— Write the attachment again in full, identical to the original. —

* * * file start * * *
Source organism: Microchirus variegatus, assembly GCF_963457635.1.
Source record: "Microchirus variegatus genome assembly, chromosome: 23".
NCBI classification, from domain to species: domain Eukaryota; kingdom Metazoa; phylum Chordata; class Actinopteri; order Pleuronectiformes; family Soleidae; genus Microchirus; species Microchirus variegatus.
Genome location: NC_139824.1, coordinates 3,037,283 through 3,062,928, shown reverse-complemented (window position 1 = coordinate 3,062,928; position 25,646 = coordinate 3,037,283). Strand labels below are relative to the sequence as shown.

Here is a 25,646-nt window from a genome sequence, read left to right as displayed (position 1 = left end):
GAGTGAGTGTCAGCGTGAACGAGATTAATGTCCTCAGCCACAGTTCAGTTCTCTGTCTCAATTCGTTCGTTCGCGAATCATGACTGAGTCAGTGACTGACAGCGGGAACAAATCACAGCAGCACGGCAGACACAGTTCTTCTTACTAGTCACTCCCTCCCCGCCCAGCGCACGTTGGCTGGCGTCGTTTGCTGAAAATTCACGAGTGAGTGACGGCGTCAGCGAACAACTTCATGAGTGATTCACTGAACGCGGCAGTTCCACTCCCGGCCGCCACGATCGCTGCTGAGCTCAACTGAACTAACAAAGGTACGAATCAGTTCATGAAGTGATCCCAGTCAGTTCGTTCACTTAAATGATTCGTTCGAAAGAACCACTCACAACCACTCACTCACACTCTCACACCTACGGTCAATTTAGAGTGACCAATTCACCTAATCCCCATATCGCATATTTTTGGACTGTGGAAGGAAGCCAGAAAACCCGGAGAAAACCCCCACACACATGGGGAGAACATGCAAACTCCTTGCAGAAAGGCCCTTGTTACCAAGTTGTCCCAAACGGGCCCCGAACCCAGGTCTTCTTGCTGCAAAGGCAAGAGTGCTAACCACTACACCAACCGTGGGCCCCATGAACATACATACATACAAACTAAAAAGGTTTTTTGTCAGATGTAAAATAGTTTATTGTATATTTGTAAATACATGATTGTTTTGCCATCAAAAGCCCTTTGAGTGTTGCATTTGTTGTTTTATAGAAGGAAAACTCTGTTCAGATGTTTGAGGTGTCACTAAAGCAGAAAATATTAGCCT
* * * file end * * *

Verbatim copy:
Source organism: Microchirus variegatus, assembly GCF_963457635.1.
Source record: "Microchirus variegatus genome assembly, chromosome: 23".
NCBI classification, from domain to species: domain Eukaryota; kingdom Metazoa; phylum Chordata; class Actinopteri; order Pleuronectiformes; family Soleidae; genus Microchirus; species Microchirus variegatus.
Genome location: NC_139824.1, coordinates 3,037,283 through 3,062,928, shown reverse-complemented (window position 1 = coordinate 3,062,928; position 25,646 = coordinate 3,037,283). Strand labels below are relative to the sequence as shown.

Here is a 25,646-nt window from a genome sequence, read left to right as displayed (position 1 = left end):
GAGTGAGTGTCAGCGTGAACGAGATTAATGTCCTCAGCCACAGTTCAGTTCTCTGTCTCAATTCGTTCGTTCGCGAATCATGACTGAGTCAGTGACTGACAGCGGGAACAAATCACAGCAGCACGGCAGACACAGTTCTTCTTACTAGTCACTCCCTCCCCGCCCAGCGCACGTTGGCTGGCGTCGTTTGCTGAAAATTCACGAGTGAGTGACGGCGTCAGCGAACAACTTCATGAGTGATTCACTGAACGCGGCAGTTCCACTCCCGGCCGCCACGATCGCTGCTGAGCTCAACTGAACTAACAAAGGTACGAATCAGTTCATGAAGTGATCCCAGTCAGTTCGTTCACTTAAATGATTCGTTCGAAAGAACCACTCACAACCACTCACTCACACTCTCACACCTACGGTCAATTTAGAGTGACCAATTCACCTAATCCCCATATCGCATATTTTTGGACTGTGGAAGGAAGCCAGAAAACCCGGAGAAAACCCCCACACACATGGGGAGAACATGCAAACTCCTTGCAGAAAGGCCCTTGTTACCAAGTTGTCCCAAACGGGCCCCGAACCCAGGTCTTCTTGCTGCAAAGGCAAGAGTGCTAACCACTACACCAACCGTGGGCCCCATGAACATACATACATACAAACTAAAAAGGTTTTTTGTCAGATGTAAAATAGTTTATTGTATATTTGTAAATACATGATTGTTTTGCCATCAAAAGCCCTTTGAGTGTTGCATTTGTTGTTTTATAGAAGGAAAACTCTGTTCAGATGTTTGAGGTGTCACTAAAGCAGAAAATATTAGCCT